Author James Ellroy Explores The Seedy Crimes Of 1953 In Photos
Crime writer James Ellroy and the L.A. Police Museum have come out with a new book exploring the seedy crimes of 1953 Los Angeles.
LAPD '53 combines James Ellroy's literary voice with over 80 real crime photos from the LAPD, each one unfolding in Ellroy's distinctive hard-boiled style into a sordid and unfortunate tale from 1953.
The idea for the book came about around four years ago. Los Angeles Police Museum executive director Glynn Martin said it was Ellroy's vision to do the book. Martin's role was to put the whole thing together, beginning with finding photos and cases. Initially, Martin's scope was anywhere from the 1920s to the 1950s, meaning he went through thousands of photos before 1953, a seemingly ill-fated year, emerged. "It just seemed like that cases from that year were unique and substantial," Martin said. Martin said that Ellroy said that people "dressed and acted better" back then.
One case that stuck with Martin was that of a San Fernando Valley man who murdered his wife by bludgeoning her with a croquet mallet. He then cut off her hands and took her body to Mexico, all with his three children in the car. The man was eventually captured in New Jersey, where he'd fled because he had family there he thought could help him raise his kids.
The gritty black and white photos have almost a surreal feel. In one photo, a detective kneels on the ground, pointing to chalk markings designating where a body was found.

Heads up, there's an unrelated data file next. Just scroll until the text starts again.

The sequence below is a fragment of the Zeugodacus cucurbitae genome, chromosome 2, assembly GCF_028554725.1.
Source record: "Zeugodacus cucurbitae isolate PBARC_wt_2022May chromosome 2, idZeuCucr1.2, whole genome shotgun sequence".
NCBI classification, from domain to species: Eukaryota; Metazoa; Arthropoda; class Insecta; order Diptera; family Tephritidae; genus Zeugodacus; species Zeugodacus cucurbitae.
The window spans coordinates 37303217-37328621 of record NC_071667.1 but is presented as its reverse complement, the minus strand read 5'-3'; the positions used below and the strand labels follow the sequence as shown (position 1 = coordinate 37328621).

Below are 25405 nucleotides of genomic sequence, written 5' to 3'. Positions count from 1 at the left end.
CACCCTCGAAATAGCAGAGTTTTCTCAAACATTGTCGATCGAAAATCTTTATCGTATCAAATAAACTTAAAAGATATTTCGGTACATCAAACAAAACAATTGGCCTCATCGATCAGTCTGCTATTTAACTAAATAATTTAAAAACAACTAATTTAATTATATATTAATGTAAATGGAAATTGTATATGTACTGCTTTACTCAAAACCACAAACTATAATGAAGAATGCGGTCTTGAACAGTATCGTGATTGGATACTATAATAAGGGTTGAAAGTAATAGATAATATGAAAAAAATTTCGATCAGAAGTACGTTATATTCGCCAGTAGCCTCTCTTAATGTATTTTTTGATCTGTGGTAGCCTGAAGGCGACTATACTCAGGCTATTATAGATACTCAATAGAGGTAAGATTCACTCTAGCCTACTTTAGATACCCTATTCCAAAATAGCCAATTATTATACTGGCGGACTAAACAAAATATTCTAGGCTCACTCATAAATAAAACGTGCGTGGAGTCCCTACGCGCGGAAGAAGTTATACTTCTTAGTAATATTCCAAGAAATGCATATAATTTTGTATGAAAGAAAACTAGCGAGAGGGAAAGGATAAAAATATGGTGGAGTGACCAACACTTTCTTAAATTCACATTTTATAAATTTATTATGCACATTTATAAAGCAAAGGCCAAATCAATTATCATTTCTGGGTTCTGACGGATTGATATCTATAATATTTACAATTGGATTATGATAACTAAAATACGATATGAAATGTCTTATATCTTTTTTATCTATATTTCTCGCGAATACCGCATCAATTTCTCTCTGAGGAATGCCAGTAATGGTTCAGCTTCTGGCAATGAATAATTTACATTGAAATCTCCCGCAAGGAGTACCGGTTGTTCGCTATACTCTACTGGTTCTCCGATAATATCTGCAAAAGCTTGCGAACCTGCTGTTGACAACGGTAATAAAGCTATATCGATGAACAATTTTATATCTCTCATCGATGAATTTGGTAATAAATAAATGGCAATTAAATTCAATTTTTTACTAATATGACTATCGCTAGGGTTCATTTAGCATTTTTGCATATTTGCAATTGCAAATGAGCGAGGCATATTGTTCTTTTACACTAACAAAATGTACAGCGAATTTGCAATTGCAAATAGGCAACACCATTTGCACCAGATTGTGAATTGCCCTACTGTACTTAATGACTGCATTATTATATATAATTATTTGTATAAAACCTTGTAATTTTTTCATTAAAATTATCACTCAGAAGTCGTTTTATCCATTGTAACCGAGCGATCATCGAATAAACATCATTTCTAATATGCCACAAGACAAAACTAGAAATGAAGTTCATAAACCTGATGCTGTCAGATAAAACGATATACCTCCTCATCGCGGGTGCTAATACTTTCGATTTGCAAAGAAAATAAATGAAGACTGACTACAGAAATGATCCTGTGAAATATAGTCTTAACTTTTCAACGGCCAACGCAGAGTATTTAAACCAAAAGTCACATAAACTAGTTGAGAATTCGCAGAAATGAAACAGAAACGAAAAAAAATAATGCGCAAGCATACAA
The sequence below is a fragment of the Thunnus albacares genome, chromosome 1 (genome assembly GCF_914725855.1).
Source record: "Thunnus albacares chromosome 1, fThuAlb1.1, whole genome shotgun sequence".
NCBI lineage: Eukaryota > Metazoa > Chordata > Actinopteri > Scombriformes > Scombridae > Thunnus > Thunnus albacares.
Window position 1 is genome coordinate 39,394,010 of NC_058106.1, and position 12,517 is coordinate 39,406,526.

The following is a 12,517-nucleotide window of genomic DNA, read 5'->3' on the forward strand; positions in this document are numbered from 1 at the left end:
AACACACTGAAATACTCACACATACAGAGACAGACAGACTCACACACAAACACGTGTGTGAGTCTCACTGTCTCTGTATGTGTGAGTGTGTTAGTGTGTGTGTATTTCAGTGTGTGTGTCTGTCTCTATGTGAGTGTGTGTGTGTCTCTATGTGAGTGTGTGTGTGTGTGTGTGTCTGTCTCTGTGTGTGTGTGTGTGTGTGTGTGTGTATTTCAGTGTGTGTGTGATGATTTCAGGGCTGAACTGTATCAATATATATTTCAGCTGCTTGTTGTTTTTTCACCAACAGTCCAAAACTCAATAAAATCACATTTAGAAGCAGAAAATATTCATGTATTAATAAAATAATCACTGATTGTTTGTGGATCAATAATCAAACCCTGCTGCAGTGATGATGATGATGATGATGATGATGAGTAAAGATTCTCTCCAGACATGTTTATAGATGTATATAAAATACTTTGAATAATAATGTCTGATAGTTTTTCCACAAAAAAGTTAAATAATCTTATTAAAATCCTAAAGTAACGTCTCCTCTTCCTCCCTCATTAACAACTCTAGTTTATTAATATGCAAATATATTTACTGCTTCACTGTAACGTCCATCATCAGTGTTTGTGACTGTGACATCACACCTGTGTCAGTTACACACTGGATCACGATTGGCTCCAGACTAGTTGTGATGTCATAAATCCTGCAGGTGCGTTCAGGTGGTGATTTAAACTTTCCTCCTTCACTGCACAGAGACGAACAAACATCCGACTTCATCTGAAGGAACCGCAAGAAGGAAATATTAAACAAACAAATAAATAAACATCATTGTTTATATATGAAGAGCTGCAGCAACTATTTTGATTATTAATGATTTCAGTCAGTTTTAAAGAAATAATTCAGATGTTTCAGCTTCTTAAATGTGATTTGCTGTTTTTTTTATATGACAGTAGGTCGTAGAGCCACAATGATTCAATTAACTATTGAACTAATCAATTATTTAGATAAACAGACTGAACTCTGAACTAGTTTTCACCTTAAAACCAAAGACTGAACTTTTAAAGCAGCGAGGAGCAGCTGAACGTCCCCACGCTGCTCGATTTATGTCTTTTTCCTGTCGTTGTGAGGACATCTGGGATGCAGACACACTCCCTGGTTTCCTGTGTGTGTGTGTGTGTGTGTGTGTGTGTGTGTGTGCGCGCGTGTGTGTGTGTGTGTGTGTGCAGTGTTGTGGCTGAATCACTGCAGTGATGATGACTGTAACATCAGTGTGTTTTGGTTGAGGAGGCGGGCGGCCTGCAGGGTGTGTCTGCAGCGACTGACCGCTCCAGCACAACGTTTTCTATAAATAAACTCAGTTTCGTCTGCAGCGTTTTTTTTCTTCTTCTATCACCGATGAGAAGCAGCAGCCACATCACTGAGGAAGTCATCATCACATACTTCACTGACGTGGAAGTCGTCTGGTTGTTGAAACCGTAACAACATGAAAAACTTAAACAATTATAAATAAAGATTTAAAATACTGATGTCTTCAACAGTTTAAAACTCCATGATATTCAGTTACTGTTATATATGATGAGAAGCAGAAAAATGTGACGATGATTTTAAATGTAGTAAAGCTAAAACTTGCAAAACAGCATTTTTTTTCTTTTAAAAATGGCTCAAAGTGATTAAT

"They say a picture's worth 1000 words, but they seem like they're worth 100,000 when James lends his talent," Martin said. Martin had to bring in transcribers for the book, as Ellroy still writes in longhand.
Accompanying the photo above of a detective kneeling over a chalk drawing, Ellroy writes:
Here's a rough one. There's one ray of hope. Sergeant Harry Hansen's on the job. That's him pointing to the chalk floor outline and the single word "head." Hansen was the lead detective on the celebrated ElizabethShort/Black Dahlia case of January '47. That case remains unsolved and hovers as Hansen's idee fixe. He's a great detective. If anyone can solve the Dahlia snuff, it's Homicide Harry. Now, it's 6/8/1953—and he's got a fucking hybrid baffler.
Ellroy himself has been particularly mystified by the still unsolved murder of Elizabeth Short.
Martin notes that the circumstances and names are accurate, though Elroy imbues the stories with his own personal style.
"This is in many ways a retrospective showing the vast difference in the car, the cops and the cribs—to say something James might say. They all have a vastly different look," he said.
Visitors to the Police Museum will get to see the evolution of the LAPD uniform, vehicles and the police commission, and learn about significant cases, including the 1963 kidnapping of two plainclothes officers as portrayed in The Onion Field.